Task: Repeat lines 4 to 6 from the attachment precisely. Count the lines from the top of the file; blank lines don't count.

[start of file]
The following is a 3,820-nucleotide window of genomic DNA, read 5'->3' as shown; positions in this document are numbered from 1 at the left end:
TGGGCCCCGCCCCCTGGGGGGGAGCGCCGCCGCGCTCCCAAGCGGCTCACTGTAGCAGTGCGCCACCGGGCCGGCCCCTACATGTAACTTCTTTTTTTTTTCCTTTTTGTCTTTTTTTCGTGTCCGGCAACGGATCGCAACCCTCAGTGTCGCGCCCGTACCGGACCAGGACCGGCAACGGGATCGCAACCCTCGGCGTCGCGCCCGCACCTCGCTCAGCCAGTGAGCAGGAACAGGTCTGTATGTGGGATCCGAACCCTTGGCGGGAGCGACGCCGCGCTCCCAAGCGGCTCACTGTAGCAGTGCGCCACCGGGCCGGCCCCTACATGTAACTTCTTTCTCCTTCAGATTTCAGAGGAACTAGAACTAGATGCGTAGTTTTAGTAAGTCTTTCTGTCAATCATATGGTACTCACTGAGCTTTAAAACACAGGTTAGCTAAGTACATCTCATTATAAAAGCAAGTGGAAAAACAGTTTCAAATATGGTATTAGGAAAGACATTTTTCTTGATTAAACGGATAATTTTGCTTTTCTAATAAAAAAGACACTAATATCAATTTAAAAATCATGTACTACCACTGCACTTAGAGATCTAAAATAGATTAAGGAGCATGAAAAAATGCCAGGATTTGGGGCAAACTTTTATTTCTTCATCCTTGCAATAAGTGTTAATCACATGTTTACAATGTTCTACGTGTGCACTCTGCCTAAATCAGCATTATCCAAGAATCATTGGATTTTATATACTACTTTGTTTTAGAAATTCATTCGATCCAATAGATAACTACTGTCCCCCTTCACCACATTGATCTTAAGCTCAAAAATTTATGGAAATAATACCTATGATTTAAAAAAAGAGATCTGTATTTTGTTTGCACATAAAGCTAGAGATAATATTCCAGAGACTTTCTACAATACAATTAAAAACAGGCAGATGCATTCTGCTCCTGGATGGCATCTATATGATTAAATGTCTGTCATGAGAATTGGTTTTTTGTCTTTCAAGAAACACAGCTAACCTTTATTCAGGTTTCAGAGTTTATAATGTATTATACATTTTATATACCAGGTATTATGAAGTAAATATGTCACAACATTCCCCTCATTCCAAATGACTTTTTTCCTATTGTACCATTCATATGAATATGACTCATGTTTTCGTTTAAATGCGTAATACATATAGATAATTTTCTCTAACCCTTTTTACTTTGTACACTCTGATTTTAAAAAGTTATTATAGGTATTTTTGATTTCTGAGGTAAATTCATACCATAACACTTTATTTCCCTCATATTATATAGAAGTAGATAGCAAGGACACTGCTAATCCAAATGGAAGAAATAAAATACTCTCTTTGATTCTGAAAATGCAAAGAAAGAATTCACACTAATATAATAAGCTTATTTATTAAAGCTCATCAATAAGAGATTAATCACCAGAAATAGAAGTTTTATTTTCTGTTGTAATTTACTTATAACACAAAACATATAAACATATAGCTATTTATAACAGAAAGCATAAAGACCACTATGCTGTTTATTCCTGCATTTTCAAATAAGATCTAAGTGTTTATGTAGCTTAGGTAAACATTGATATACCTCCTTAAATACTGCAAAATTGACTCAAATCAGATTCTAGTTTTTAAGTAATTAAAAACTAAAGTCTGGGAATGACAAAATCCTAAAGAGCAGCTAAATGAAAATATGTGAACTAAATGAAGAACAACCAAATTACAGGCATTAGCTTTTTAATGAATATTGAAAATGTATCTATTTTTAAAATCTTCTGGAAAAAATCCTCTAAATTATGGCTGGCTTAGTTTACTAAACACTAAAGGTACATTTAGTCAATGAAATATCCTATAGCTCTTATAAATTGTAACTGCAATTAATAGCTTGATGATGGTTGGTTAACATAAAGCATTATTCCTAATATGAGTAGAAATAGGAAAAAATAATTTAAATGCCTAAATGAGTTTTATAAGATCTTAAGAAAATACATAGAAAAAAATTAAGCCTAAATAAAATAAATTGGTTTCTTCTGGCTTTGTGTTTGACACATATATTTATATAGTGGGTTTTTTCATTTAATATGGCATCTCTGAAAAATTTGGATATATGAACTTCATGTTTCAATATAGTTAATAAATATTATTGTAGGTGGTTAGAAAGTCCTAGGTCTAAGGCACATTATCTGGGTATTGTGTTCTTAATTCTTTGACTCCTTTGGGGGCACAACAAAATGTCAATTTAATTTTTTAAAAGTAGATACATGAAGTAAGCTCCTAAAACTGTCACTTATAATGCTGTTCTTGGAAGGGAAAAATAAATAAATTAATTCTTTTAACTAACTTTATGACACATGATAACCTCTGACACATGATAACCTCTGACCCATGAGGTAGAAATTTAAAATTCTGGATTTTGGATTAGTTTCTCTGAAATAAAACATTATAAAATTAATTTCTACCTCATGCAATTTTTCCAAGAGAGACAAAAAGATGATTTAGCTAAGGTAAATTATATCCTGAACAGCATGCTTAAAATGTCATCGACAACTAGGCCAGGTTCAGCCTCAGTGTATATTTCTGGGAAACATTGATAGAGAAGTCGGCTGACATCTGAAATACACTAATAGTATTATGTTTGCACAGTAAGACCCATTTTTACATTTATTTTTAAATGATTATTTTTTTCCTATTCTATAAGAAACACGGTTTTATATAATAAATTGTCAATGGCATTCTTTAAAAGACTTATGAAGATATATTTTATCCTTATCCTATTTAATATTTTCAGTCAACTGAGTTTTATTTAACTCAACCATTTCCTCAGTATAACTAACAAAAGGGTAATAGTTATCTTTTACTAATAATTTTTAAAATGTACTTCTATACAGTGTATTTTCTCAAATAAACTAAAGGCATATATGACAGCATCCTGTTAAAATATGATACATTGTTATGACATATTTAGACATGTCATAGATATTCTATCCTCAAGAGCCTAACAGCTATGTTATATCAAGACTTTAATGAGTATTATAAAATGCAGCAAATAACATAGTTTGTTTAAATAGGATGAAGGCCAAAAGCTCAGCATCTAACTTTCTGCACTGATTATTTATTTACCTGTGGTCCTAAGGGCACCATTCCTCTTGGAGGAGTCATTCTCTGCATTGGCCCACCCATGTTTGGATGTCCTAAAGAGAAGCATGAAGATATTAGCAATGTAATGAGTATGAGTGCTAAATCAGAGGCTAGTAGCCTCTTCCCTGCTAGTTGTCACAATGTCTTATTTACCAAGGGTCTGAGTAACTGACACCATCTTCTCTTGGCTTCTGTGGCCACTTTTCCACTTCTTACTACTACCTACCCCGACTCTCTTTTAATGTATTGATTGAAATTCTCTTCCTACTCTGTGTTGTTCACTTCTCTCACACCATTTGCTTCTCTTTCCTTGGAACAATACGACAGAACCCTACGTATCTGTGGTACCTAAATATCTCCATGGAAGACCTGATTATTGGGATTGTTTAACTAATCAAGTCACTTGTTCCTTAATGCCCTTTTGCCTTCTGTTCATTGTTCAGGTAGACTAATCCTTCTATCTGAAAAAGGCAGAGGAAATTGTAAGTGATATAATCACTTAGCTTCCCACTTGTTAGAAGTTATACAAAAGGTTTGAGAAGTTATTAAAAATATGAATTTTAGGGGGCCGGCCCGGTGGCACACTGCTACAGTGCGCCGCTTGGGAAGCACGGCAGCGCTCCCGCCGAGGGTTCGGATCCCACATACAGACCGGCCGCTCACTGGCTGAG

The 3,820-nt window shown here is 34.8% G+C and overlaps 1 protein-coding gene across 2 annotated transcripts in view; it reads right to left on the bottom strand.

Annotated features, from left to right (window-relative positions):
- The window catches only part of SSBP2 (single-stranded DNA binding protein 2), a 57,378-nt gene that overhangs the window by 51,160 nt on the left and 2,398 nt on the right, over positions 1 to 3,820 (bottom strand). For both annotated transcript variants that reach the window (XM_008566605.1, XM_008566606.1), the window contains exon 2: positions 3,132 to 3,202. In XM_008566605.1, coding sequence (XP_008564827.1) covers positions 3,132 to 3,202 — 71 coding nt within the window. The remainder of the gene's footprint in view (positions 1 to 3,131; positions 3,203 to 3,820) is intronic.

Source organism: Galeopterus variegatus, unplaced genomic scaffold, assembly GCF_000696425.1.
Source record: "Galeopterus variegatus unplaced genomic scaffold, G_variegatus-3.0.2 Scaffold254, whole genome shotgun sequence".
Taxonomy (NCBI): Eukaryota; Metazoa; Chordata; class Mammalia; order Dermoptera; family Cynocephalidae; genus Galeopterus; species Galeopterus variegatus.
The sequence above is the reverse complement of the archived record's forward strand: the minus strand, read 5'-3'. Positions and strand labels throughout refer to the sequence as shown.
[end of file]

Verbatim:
Annotated features, from left to right (window-relative positions):
- The window catches only part of SSBP2 (single-stranded DNA binding protein 2), a 57,378-nt gene that overhangs the window by 51,160 nt on the left and 2,398 nt on the right, over positions 1 to 3,820 (bottom strand). For both annotated transcript variants that reach the window (XM_008566605.1, XM_008566606.1), the window contains exon 2: positions 3,132 to 3,202. In XM_008566605.1, coding sequence (XP_008564827.1) covers positions 3,132 to 3,202 — 71 coding nt within the window. The remainder of the gene's footprint in view (positions 1 to 3,131; positions 3,203 to 3,820) is intronic.

Source organism: Galeopterus variegatus, unplaced genomic scaffold, assembly GCF_000696425.1.